In the April 8 issue of the Wall Street Journal George Schultz and Gary Becker advocated a massive new carbon tax. Their arguments are based on very poor economic reasoning and an extremely naïve view of politics and politicians.
Schultz and Becker argue for a “revenue-neutral” tax on all forms of energy that burn carbon. “Revenue neutrality” is Washington-speak for the notion that a change in tax policy should neither increase nor decrease total tax revenue collected by government. It is a pure fantasy, in other words. No central planners in world history have ever been so brilliant and so omniscient as to be able to restructure a major portion of the tax system in a country of more than 300 million people in a way that produces exactly the same revenue next year as this year. In reality, “revenue neutrality” is always just a smokescreen for “tax increase.” Politicians will always “err” on the side of raising taxes despite all their diversionary lingo.
In advocating heavy new taxes on energy Schultz and Becker completely ignore the fact that there are already myriad taxes of all kinds, along with the implicit tax of regulation, on all aspects of energy production and distribution. There are excise taxes, corporation income taxes, payroll taxes, and the regulatory prohibitions on drilling for oil in the outer-continental shelf and in much of Alaska where there are known to be massive oil reserves. One can just as easily make the case that the energy industry is over-taxed as under-taxed, as Schultz and Becker do.
They do make one good recommendation – elimination of “subsidies” to energy producers, but they fail to mention even one example of such subsidies to illustrate their point. One would hope that they do not refer to tax deductions or “loopholes” as “subsidies.” To do so is to assume that government owns all of our income and is “subsiidizing” us whenever it does not tax all of it.
Schultz and Becker advocate the worst possible form of tax collection – hiding their new energy tax from the public by imposing it “at the level of production,” which they call “administratively more efficient” than imposing the tax at the point of consumption. Hiding the tax in this way will fuel anti-capitalistic bias even more since the average citizen faced with a higher energy bill will naturally blame the greedy energy companies instead of the tax-hungry government. Worse yet, such a tax would be regressive, imposing a disproportionate burden on lower-income citizens.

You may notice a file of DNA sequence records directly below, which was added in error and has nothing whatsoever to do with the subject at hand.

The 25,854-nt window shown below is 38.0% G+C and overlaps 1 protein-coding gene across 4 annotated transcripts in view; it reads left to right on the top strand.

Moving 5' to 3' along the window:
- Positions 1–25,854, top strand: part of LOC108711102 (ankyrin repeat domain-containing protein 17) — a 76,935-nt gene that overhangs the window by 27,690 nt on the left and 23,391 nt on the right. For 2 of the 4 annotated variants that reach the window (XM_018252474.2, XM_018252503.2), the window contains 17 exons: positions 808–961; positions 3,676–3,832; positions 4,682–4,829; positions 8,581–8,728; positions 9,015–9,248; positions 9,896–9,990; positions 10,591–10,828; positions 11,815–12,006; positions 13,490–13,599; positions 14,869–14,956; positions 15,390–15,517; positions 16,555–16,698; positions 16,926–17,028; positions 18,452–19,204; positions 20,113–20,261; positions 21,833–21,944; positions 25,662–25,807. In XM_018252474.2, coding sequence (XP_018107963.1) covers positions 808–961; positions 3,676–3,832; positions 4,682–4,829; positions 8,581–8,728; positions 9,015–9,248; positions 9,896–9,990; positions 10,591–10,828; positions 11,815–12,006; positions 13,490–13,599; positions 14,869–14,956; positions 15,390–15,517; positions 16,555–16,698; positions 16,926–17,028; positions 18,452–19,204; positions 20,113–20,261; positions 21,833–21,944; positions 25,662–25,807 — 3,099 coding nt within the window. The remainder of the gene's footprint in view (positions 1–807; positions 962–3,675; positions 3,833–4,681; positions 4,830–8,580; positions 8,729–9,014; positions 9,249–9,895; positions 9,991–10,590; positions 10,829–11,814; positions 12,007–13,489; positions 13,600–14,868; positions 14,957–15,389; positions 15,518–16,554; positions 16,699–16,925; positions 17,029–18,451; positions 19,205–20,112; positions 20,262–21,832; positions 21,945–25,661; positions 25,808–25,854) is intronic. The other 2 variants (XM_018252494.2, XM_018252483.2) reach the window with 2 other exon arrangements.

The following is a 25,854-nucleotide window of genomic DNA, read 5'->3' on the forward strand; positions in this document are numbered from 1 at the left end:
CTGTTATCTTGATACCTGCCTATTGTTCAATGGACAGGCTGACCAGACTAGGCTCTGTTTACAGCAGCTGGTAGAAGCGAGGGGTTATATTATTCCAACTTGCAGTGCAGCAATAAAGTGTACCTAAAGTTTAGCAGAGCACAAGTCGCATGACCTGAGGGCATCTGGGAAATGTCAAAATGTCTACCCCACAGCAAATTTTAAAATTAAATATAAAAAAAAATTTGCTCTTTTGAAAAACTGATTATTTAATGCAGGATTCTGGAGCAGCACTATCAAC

It gets worse. Shultz and Becker also advocate an expansion of the welfare state by paying people on welfare even more than they are paid now for not working by distributing the proceeds of their carbon tax as part of the ludicrously mis-named “Earned Income Tax Credit.” Government can play Santa Claus by sending out such checks to welfare recipients and calling the checks “your carbon dividend,” say Schultz and Becker.
And it gets even worse. The rate of the new carbon tax should keep increasing forever, “approximately at the real interest rate,” they say. They claim that this would be only fair by plundering future generations at a similar rate of plunder being imposed on the current generation (although they do not, of course, use the perfectly accurate word “plunder” in their article).
If there is revenue left over after subsidizing welfare parasites with “carbon dividends,” Shultz and Becker believe that government should further politicize research and development with “sustained support for research and development in the energy area.”
George Schultz and Gary Becker are old lions of the Chicago School of economics. It is mystifying how that school of thought ever became associated with “free market” economics.